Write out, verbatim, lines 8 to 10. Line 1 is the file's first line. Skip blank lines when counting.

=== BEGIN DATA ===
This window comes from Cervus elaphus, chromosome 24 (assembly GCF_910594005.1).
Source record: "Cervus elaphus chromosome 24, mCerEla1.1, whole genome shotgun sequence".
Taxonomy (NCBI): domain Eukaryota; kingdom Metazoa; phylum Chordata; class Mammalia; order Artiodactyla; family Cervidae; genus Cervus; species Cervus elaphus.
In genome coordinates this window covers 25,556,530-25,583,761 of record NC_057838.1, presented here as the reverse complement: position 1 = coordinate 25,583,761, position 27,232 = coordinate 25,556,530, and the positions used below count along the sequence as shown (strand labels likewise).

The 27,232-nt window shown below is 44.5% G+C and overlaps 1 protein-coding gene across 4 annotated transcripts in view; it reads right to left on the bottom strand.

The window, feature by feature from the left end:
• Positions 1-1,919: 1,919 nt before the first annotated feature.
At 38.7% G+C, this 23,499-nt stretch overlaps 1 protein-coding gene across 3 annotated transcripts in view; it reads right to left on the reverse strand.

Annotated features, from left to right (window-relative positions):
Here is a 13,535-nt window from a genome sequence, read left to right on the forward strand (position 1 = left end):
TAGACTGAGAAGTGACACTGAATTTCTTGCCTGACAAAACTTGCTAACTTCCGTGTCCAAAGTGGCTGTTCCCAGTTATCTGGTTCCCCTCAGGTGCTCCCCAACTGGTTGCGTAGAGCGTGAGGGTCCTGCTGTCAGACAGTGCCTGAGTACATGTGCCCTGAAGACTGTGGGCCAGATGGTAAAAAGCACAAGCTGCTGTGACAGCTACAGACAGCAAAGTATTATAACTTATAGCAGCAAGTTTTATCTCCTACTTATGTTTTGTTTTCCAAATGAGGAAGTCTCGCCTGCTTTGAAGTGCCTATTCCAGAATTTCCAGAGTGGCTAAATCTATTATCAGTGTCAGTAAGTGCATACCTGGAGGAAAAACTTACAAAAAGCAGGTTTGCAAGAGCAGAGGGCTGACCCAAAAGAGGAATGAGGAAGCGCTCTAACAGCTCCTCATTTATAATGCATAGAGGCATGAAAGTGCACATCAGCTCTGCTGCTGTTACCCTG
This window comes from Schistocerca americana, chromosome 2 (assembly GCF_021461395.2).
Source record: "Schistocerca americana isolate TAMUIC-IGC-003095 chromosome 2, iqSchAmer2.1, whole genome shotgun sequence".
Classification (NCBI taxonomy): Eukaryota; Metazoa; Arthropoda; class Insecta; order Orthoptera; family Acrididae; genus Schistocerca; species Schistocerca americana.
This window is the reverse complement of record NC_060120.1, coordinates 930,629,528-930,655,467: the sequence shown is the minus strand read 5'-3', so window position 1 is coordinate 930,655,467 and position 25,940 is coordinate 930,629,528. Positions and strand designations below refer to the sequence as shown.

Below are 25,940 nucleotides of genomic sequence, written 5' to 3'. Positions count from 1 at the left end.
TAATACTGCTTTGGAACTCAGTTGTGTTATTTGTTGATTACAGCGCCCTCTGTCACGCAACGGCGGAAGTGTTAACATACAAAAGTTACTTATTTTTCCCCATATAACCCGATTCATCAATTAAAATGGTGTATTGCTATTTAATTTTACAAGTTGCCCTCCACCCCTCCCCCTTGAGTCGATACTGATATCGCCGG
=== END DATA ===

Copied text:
At 38.7% G+C, this 23,499-nt stretch overlaps 1 protein-coding gene across 3 annotated transcripts in view; it reads right to left on the reverse strand.

Annotated features, from left to right (window-relative positions):
Here is a 13,535-nt window from a genome sequence, read left to right on the forward strand (position 1 = left end):